Saul, S. and S. Purkis.  2015.  Semi-automated object-based classification of coral reef habitat using discrete choice models.  Remote Sensing 7:  15894-15916. 

Saul, S., D. Die., J.F. Walter III, D.F. Naar, and B.T. Donahue.  2013.  Modeling the spatial distribution of commercially important reef fish on the West Florida Shelf.  Fisheries Research 143:  12-20. 

Saul, S., D. Die, E.N. Brooks, and K. Burns.  2012.  An individual-based model of ontogenetic migration in reef fish using a biased random walk.  Transactions of the American Fisheries Society 141:  1439-1452. 

Research Activity: 
  • Avoiding Surprises: Understanding the Impact of the Deepwater Horizon Oil Spill.  This project is developing a spatially explicit, bioeconomic agent-based model of the Gulf of Mexico to study the effect of the Deepwater Horizon oil spill on the fishing communities and fish populations.
  • Understanding the linkages between the structure and spatial distribution of coral reefs, their fish populations, and the fishing communities they support in Small Island Developing States.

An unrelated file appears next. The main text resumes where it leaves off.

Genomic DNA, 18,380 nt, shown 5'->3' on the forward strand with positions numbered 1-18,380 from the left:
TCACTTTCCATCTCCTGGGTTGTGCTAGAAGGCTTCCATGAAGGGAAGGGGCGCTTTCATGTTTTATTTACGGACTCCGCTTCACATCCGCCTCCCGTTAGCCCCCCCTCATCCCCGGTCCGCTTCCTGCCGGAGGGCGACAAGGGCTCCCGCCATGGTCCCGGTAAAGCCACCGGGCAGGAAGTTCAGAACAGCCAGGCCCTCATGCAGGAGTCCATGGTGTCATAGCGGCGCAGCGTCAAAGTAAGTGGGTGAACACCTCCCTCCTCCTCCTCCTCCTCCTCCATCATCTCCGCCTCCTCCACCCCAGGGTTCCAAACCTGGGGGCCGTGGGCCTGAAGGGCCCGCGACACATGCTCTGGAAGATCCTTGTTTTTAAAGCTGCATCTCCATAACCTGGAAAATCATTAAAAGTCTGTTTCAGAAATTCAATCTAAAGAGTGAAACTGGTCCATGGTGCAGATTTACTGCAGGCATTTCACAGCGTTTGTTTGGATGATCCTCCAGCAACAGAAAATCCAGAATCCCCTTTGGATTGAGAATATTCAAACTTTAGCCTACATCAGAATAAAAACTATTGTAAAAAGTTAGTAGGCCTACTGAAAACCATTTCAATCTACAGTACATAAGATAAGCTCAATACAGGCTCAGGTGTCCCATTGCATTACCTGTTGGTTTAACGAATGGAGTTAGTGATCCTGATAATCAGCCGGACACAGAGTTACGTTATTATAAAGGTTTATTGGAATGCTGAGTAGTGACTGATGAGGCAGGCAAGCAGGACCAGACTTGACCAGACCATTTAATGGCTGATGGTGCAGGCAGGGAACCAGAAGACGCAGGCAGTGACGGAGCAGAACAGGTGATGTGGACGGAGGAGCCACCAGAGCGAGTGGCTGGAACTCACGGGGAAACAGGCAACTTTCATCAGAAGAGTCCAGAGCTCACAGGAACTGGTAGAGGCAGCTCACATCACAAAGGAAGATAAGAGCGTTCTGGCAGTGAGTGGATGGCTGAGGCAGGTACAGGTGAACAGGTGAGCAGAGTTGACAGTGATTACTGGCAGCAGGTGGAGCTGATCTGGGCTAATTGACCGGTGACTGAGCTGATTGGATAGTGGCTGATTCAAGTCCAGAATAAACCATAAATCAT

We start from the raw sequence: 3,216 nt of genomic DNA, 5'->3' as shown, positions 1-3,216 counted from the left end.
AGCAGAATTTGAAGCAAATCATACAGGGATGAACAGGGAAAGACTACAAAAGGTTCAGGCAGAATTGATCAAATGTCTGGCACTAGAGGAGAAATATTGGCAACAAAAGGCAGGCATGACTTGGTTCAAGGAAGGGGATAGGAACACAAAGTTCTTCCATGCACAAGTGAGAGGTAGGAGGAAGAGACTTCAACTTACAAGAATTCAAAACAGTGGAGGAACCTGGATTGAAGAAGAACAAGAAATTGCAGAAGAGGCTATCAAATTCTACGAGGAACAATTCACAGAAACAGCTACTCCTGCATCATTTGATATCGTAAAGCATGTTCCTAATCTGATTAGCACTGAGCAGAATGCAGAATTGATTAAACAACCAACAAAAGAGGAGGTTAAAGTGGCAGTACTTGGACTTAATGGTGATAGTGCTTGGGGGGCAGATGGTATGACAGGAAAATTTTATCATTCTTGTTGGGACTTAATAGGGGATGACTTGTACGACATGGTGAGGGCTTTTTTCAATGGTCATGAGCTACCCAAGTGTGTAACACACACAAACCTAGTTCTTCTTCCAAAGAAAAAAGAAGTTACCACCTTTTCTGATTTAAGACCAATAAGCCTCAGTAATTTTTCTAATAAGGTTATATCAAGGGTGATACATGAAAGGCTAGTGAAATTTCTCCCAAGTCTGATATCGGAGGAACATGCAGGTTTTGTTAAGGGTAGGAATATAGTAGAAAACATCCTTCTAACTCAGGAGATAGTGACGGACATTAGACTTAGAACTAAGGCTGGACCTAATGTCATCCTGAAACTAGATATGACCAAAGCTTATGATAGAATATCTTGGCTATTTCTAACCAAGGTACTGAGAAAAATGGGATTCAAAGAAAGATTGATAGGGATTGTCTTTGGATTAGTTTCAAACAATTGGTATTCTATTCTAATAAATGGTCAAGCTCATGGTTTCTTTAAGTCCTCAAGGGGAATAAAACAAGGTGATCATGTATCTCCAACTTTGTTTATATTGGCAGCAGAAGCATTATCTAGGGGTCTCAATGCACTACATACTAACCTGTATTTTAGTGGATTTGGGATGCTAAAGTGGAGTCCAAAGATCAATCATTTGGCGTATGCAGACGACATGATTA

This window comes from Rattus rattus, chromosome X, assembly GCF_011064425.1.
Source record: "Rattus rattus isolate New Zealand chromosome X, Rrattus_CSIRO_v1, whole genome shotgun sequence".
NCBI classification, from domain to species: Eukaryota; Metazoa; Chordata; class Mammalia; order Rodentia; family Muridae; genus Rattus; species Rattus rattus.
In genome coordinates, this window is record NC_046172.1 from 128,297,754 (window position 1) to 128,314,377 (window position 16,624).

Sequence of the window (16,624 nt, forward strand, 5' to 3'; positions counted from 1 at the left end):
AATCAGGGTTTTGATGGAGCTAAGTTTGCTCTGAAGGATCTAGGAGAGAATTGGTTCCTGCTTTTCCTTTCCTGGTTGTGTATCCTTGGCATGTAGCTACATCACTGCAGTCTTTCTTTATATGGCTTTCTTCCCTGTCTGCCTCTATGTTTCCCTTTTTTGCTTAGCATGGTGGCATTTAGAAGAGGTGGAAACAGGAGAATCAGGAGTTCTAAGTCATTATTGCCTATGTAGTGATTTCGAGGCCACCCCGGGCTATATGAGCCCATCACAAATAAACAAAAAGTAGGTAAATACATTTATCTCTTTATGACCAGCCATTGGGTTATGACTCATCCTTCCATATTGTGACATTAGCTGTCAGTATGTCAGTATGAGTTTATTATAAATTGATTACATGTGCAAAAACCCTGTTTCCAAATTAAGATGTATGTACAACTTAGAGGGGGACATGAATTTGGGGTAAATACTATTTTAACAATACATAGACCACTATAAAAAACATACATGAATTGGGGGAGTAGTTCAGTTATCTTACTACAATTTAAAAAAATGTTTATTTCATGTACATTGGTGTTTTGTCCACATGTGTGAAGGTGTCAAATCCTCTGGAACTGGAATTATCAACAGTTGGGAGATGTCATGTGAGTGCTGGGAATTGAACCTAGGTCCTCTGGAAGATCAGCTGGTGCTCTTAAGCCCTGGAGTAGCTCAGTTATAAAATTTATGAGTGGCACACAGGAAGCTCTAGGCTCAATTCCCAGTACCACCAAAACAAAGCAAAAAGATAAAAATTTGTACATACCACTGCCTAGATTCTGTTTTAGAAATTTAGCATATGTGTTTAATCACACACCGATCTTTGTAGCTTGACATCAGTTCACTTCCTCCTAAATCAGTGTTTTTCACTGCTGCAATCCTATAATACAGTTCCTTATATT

• Finding new ways to spatially determine the distribution of fish abundance using field sampling data together with habitat information.
  • Developing generalized agent-based models to improve fisheries management across fishery architypes.
  • Researching methodologies to improve the automation of satellite imagery processing and mapping for coral reefs.   
Spring 2021
Course NumberCourse Title
ABS 370Ecology
ABS 394Special Topics
ABS 500Research Methods
ABS 592Research
ABS 593Applied Project
ABS 599Thesis
Fall 2020
Course NumberCourse Title
ABS 370Ecology
ABS 494Special Topics
ABS 592Research
ABS 598Special Topics
ABS 599Thesis
Spring 2020
Course NumberCourse Title
ABS 370Ecology
ABS 500Research Methods
ABS 592Research
ABS 593Applied Project
ABS 599Thesis
Fall 2019
Course NumberCourse Title
ABS 370Ecology
ABS 592Research
ABS 599Thesis
Spring 2019
Course NumberCourse Title
ABS 370Ecology
ABS 592Research
ABS 593Applied Project
Fall 2018
Course NumberCourse Title
ABS 370Ecology
ABS 500Research Methods
Spring 2018
Course NumberCourse Title
ABS 370Ecology
Fall 2017
Course NumberCourse Title
ABS 370Ecology
ABS 494Special Topics
Spring 2017
Course NumberCourse Title
ABS 370Ecology
Fall 2016
Course NumberCourse Title
ABS 370Ecology